Look, I’m in O-chem, and I recently watched an episode of the show ‘Elementary’ in which Sherlock(!) Holmes(!) gets stumped on a chemical structure which may have implications in a case. Thing is, I’m a second-year chem student, and I recognize most of the structures involved. photo after bump.
Now, Sherlock Holmes should know what this structure is. I’m pretty sure I can name every structure in it, even if naming the whole damn thing would be … hair-pullingly annoying … for a second year chem student.
He actually talks about figuring out what the atoms are in the compound.
“Obviously, this is a rendering of the molecule, but the elements aren’t labeled, so I can’t tell which molecule, and until I do, I can’t say for certain.” -Sherlock Holmes
“Dude. That’s a straightforward chemical structure; it’s a line drawing.” – Science advisor
“Meh. Look, I’ve got a hooker waiting, nerd. It stays.” – CBS scriptwriter putting words into Sherlock Holmes’s mouth.
It’s equivalent to talking about slipping through the cracks in the event horizon of a black hole. Just sayin’.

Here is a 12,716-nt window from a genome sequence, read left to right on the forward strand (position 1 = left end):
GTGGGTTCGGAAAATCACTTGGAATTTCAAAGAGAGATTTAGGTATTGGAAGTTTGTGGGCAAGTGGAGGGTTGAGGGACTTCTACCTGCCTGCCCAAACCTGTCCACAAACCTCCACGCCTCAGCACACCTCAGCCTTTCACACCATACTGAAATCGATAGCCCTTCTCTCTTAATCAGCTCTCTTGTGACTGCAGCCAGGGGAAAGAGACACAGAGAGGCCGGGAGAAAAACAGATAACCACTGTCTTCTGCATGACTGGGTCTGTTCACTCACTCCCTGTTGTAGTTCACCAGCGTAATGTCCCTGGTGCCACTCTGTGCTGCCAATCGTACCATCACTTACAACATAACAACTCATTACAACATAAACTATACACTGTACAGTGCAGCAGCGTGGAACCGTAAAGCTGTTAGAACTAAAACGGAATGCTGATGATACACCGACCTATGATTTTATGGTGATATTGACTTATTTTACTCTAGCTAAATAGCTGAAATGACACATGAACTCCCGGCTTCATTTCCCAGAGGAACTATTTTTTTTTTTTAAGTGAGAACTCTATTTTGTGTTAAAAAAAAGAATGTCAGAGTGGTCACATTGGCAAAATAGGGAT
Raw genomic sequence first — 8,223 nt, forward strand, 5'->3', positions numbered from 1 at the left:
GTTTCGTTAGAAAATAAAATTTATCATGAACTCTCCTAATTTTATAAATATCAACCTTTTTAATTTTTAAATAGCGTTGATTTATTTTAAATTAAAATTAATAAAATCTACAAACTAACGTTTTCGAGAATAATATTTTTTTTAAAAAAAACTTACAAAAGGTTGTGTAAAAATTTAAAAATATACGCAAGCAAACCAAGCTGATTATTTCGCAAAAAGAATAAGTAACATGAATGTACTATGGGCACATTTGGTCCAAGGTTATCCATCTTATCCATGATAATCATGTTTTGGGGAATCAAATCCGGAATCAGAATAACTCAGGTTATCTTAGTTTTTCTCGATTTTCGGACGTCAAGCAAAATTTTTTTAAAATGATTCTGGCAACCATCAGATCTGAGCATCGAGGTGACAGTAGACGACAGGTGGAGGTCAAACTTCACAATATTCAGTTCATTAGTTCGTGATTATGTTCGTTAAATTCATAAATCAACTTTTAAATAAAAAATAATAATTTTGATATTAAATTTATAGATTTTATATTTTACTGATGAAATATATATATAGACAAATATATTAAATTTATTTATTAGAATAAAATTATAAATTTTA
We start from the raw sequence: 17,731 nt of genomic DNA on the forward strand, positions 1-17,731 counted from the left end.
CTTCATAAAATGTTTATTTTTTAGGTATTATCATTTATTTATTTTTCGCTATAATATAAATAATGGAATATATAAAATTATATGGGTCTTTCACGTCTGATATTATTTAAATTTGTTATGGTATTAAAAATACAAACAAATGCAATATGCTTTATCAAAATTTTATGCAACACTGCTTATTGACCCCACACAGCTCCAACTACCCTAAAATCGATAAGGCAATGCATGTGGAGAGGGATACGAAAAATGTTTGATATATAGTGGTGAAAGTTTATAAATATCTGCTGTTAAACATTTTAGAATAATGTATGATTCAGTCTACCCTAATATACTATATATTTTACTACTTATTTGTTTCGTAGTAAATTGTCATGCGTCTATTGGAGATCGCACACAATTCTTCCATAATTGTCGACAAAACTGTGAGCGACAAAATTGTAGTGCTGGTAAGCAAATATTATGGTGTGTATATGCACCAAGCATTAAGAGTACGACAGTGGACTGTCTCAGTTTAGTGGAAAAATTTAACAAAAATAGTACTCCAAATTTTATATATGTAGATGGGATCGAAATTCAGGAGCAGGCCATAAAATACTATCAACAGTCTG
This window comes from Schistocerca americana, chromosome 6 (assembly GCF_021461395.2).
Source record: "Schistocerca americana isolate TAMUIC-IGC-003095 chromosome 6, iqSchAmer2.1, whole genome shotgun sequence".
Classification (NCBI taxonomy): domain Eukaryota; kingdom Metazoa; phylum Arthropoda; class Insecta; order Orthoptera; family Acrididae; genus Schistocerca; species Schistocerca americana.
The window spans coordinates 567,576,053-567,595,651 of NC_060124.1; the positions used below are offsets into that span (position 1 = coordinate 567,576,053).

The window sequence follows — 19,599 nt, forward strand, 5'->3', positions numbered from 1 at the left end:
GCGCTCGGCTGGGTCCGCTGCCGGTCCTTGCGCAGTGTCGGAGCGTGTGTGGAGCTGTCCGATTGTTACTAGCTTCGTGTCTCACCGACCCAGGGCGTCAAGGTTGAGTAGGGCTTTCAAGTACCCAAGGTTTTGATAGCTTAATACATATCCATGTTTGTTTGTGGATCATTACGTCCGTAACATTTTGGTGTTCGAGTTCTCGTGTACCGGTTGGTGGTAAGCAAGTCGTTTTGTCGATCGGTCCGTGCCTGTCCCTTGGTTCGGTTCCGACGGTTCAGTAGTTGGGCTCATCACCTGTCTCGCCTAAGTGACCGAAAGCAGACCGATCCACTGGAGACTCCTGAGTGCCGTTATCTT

Line structures like these are only used when drawing compounds that contain nothing but carbon and hydrogen. nitrogen and oxygen and any other atom besides carbon and hydrogen is written out (as O or N, or Si, or whatever element abbreviation) at the point where it joins the structure. In other words, SHERLOCK HOLMES didn’t know that the ONLY things in the structure were carbon and hydrogen. *twitches*
The thing is, while I recognize the benzyl rings (the six-sided circles with lines alternating on the inside) and the methyl groups (branches coming off the straight lines and the circles), those double bonds (shown with double lines) on the alkane chain (continuous lines with branches coming from them) between the benzyls are a little funky, and I’m not entirely sure that they are for sure JUST double bonds to another carbon (methylene groups). Given that it’s an organic compound, and that they’re double bonds without a specific atom they’re bonding to, it’s a safe bet, but I want to KNOW.
Lastly, I”m having trouble coming up with a structure name – for obvious reasons. Should I start from the main benzyl ring? Sure. And I can immediately see that the branch alkane/benzyl structures are identical. but how to name the branch compounds? and what do you call a benzyl that’s attached to another benzyl directly (sharing two carbons)?
So find the truth for me, internet. You hold my smug sense of superiority over Hollywood science advisors/scriptwriters in your hands. ^^ Oh, if you want to watch the episode, it’s number seventeen, first season.